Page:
Rogozin Cracks the Whip over Vostochny + The Week Ahead

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Russia’s deputy prime minister wants work on the country’s new launch site to accelerate despite winning a schedule reprieve. Dmitry Rogozin told officials in charge of the Vostochny Cosmodrome that he believes they have “relaxed” after President Vladimir Putin recently shifted the spaceport’s construction deadline from the end of this year to April 2016. Of particular concern to Rogozin was the slow pace of efforts to hook up utilities to spaceport facilities. [TASS]

The Martian is back on top. The movie about an astronaut stranded on Mars returned to the top of the box office over the weekend despite being out for nearly a month and competing with several new films. The Martian took in $15.9 million over the weekend and, since its release, has brought in $384.4 million worldwide. [Hollywood Reporter]

ViaSat is planning to expand its San Diego headquarters. The company has purchased 23 acres of land across the street from its current campus of buildings, and plans to build additional buildings there as needed. ViaSat, which provides satellite communications services, currently employs nearly 2,000 people at its headquarters, and the additional buildings planned would allow its workforce to double. [San Diego Union-Tribune]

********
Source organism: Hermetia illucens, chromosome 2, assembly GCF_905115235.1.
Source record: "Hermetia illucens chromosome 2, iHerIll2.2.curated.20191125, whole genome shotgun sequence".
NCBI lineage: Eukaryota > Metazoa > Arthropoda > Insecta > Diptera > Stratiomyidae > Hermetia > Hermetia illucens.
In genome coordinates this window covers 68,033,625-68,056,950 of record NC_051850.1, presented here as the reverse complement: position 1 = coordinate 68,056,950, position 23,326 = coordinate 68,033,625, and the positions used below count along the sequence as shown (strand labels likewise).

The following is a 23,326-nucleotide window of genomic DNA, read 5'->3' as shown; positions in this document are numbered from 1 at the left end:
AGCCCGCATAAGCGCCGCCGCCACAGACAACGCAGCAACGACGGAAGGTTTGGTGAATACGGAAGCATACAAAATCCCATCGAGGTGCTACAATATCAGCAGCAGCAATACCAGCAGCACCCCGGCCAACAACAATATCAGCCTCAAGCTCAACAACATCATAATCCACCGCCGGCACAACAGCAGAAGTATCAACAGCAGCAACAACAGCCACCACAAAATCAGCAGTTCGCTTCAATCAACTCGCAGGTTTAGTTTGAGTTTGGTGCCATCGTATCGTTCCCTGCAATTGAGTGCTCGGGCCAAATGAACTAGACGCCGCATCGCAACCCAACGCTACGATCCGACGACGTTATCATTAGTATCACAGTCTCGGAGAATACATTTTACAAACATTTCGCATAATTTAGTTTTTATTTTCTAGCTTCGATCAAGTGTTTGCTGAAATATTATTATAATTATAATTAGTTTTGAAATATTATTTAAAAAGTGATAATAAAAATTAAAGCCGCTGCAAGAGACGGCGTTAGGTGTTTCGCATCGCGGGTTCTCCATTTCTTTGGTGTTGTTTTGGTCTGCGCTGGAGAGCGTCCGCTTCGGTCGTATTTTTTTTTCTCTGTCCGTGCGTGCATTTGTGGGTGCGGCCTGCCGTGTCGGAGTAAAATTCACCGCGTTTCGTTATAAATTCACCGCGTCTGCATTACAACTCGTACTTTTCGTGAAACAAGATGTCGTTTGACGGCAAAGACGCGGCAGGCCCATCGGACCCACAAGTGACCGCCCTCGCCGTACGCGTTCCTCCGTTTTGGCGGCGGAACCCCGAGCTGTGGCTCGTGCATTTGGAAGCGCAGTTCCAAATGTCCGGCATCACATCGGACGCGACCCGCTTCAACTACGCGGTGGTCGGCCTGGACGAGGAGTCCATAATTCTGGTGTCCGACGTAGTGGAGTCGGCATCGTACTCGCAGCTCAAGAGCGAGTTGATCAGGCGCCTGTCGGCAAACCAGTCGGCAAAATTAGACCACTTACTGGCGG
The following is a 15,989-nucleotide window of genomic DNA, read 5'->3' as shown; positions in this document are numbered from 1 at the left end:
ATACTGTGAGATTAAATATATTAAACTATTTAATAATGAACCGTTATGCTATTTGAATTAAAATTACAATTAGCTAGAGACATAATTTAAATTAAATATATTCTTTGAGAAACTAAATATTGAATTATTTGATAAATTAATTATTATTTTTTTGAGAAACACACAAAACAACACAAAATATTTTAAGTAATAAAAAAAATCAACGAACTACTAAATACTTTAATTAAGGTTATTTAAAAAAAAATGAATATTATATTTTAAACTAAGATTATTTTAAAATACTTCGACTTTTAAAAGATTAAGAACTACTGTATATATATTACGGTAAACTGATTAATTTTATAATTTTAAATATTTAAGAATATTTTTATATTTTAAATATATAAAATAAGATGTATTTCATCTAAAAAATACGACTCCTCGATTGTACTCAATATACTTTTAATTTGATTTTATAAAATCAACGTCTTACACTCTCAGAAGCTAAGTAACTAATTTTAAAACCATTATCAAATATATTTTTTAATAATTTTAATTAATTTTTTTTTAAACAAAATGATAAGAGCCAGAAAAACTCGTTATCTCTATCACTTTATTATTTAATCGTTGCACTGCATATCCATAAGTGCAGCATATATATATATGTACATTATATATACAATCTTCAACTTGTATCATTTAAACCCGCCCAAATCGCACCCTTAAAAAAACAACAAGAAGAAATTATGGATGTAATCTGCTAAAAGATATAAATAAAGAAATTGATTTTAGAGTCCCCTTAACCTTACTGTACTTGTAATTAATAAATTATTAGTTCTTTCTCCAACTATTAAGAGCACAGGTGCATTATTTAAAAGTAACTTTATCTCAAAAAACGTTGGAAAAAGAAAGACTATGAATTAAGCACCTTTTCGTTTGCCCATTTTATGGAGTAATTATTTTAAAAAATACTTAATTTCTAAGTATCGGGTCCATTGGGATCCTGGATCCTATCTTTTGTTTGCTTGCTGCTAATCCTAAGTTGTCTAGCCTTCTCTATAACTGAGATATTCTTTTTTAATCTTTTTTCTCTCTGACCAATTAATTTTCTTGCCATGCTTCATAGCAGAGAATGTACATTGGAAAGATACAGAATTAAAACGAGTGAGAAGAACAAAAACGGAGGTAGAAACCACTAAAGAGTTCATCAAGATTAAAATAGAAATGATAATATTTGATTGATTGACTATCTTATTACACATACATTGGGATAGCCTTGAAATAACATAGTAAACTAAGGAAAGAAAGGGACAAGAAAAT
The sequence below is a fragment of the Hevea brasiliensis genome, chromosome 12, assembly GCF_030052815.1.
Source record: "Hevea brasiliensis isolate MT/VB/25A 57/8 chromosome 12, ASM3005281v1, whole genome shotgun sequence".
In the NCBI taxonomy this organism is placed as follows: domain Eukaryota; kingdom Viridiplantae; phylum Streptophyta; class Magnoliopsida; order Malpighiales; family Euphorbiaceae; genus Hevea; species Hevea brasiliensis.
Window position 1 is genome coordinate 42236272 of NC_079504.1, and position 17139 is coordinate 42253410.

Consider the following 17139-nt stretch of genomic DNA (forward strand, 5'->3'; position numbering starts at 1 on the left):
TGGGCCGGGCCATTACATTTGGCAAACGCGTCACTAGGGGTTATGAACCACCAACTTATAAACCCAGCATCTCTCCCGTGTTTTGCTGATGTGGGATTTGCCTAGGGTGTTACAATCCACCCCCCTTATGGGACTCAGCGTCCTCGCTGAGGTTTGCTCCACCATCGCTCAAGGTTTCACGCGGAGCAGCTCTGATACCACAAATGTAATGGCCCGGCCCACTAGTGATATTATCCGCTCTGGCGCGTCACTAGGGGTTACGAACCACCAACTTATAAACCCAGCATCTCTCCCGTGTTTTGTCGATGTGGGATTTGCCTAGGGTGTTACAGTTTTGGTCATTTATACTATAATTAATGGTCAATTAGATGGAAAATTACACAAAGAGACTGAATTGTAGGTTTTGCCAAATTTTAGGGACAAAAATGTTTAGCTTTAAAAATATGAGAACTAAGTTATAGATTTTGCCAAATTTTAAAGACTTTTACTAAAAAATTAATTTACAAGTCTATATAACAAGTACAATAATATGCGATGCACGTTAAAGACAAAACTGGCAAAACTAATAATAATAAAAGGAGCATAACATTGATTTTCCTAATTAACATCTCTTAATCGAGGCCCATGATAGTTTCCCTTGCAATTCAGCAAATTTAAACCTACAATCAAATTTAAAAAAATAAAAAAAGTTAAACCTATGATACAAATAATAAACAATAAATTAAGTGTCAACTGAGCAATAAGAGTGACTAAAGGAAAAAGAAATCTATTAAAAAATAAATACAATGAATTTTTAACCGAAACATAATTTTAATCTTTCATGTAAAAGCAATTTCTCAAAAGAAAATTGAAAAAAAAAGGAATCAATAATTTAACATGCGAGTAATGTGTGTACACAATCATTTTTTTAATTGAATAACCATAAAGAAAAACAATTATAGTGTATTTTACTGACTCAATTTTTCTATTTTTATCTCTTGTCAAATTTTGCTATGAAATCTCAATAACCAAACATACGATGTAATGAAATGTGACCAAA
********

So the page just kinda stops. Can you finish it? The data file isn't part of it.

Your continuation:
The House is scheduled to start voting today on a bill to reauthorize the Export-Import Bank. Several procedural votes on the bill are expected, with a final vote potentially delayed to Tuesday. The bill moved to the House floor after a majority of members signed a discharge petition, a rarely used tactic to move the bill out of the House Financial Services Committee. The U.S. space industry has made increased use of the bank in recent years to finance commercial satellite and launch deals, and the bank’s lapse in authorization in July has led satellite manufacturers to claim they have lost deals as a result. [Reuters]


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House leaders have scheduled a vote next week to attempt to override President Obama’s veto of a defense authorization bill. The President vetoed the bill last week because of its use of contingency spending to avoid budget caps on defense spending. The veto puts several space-related measures in limbo, including language that would give United Launch Alliance access to several more RD-180 engines, but far fewer than the company said it needs for upcoming launch competitions. [SpaceNews]

NASA is seeking to acquire both the spacecraft bus and electric thrusters for its Asteroid Redirect Mission spacecraft from industry. NASA plans to award several “Phase 1” studies, at $1 million each, in January for companies proposing to provide the bus for the robotic spacecraft that would grapple a boulder off the surface of an asteroid and return it to lunar orbit. A follow-on competition to award a contract for the bus itself would come next summer. NASA is evaluating proposals from a separate competition for the spacecraft’s electric thrusters. The reference target for the spacecraft is asteroid 2008 EV5, and that asteroid is increasingly appearing to be a leading candidate for the mission. [SpaceNews]